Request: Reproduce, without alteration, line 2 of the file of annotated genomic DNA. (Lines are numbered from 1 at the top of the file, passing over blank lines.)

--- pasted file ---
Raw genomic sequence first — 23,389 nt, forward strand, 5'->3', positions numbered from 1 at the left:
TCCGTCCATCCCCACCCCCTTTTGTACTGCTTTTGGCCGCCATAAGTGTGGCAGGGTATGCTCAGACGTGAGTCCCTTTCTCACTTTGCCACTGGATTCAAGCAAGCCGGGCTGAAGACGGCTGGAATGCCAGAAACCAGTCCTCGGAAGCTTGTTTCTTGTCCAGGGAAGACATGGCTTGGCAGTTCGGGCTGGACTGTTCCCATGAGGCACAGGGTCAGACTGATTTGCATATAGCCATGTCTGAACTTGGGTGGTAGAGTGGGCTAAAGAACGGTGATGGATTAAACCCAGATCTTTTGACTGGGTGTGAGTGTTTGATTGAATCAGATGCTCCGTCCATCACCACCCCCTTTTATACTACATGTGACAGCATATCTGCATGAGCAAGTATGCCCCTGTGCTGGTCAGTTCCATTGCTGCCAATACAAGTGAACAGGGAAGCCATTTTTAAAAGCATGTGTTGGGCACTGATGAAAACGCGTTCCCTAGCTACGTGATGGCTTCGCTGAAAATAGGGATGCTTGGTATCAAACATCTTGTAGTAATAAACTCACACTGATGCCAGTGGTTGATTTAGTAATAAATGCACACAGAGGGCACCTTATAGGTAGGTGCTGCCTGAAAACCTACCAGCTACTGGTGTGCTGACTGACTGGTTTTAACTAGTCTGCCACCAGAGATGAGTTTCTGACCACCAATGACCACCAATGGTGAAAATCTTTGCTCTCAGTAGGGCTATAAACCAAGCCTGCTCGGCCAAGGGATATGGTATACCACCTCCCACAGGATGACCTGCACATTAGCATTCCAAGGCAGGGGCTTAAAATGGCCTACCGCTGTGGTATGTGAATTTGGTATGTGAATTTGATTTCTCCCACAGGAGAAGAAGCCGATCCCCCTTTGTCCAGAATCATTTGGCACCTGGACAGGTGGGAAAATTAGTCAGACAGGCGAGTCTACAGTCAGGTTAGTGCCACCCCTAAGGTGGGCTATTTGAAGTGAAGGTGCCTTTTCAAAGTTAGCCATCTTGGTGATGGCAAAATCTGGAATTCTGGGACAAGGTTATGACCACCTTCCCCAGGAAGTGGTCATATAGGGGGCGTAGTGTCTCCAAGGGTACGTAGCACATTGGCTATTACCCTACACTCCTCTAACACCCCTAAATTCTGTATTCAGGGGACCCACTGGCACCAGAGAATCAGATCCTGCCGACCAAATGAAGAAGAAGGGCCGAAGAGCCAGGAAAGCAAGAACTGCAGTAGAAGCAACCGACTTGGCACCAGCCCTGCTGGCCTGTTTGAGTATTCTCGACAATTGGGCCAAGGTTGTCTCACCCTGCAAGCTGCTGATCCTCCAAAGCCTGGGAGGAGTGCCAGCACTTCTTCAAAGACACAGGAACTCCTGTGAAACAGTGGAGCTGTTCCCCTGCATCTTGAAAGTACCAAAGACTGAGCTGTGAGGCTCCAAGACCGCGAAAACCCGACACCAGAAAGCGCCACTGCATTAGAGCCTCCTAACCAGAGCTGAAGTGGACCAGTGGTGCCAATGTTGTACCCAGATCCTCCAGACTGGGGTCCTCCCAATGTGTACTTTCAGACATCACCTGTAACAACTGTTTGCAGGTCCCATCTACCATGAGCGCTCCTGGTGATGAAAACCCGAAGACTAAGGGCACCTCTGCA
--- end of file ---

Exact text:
TCCGTCCATCCCCACCCCCTTTTGTACTGCTTTTGGCCGCCATAAGTGTGGCAGGGTATGCTCAGACGTGAGTCCCTTTCTCACTTTGCCACTGGATTCAAGCAAGCCGGGCTGAAGACGGCTGGAATGCCAGAAACCAGTCCTCGGAAGCTTGTTTCTTGTCCAGGGAAGACATGGCTTGGCAGTTCGGGCTGGACTGTTCCCATGAGGCACAGGGTCAGACTGATTTGCATATAGCCATGTCTGAACTTGGGTGGTAGAGTGGGCTAAAGAACGGTGATGGATTAAACCCAGATCTTTTGACTGGGTGTGAGTGTTTGATTGAATCAGATGCTCCGTCCATCACCACCCCCTTTTATACTACATGTGACAGCATATCTGCATGAGCAAGTATGCCCCTGTGCTGGTCAGTTCCATTGCTGCCAATACAAGTGAACAGGGAAGCCATTTTTAAAAGCATGTGTTGGGCACTGATGAAAACGCGTTCCCTAGCTACGTGATGGCTTCGCTGAAAATAGGGATGCTTGGTATCAAACATCTTGTAGTAATAAACTCACACTGATGCCAGTGGTTGATTTAGTAATAAATGCACACAGAGGGCACCTTATAGGTAGGTGCTGCCTGAAAACCTACCAGCTACTGGTGTGCTGACTGACTGGTTTTAACTAGTCTGCCACCAGAGATGAGTTTCTGACCACCAATGACCACCAATGGTGAAAATCTTTGCTCTCAGTAGGGCTATAAACCAAGCCTGCTCGGCCAAGGGATATGGTATACCACCTCCCACAGGATGACCTGCACATTAGCATTCCAAGGCAGGGGCTTAAAATGGCCTACCGCTGTGGTATGTGAATTTGGTATGTGAATTTGATTTCTCCCACAGGAGAAGAAGCCGATCCCCCTTTGTCCAGAATCATTTGGCACCTGGACAGGTGGGAAAATTAGTCAGACAGGCGAGTCTACAGTCAGGTTAGTGCCACCCCTAAGGTGGGCTATTTGAAGTGAAGGTGCCTTTTCAAAGTTAGCCATCTTGGTGATGGCAAAATCTGGAATTCTGGGACAAGGTTATGACCACCTTCCCCAGGAAGTGGTCATATAGGGGGCGTAGTGTCTCCAAGGGTACGTAGCACATTGGCTATTACCCTACACTCCTCTAACACCCCTAAATTCTGTATTCAGGGGACCCACTGGCACCAGAGAATCAGATCCTGCCGACCAAATGAAGAAGAAGGGCCGAAGAGCCAGGAAAGCAAGAACTGCAGTAGAAGCAACCGACTTGGCACCAGCCCTGCTGGCCTGTTTGAGTATTCTCGACAATTGGGCCAAGGTTGTCTCACCCTGCAAGCTGCTGATCCTCCAAAGCCTGGGAGGAGTGCCAGCACTTCTTCAAAGACACAGGAACTCCTGTGAAACAGTGGAGCTGTTCCCCTGCATCTTGAAAGTACCAAAGACTGAGCTGTGAGGCTCCAAGACCGCGAAAACCCGACACCAGAAAGCGCCACTGCATTAGAGCCTCCTAACCAGAGCTGAAGTGGACCAGTGGTGCCAATGTTGTACCCAGATCCTCCAGACTGGGGTCCTCCCAATGTGTACTTTCAGACATCACCTGTAACAACTGTTTGCAGGTCCCATCTACCATGAGCGCTCCTGGTGATGAAAACCCGAAGACTAAGGGCACCTCTGCA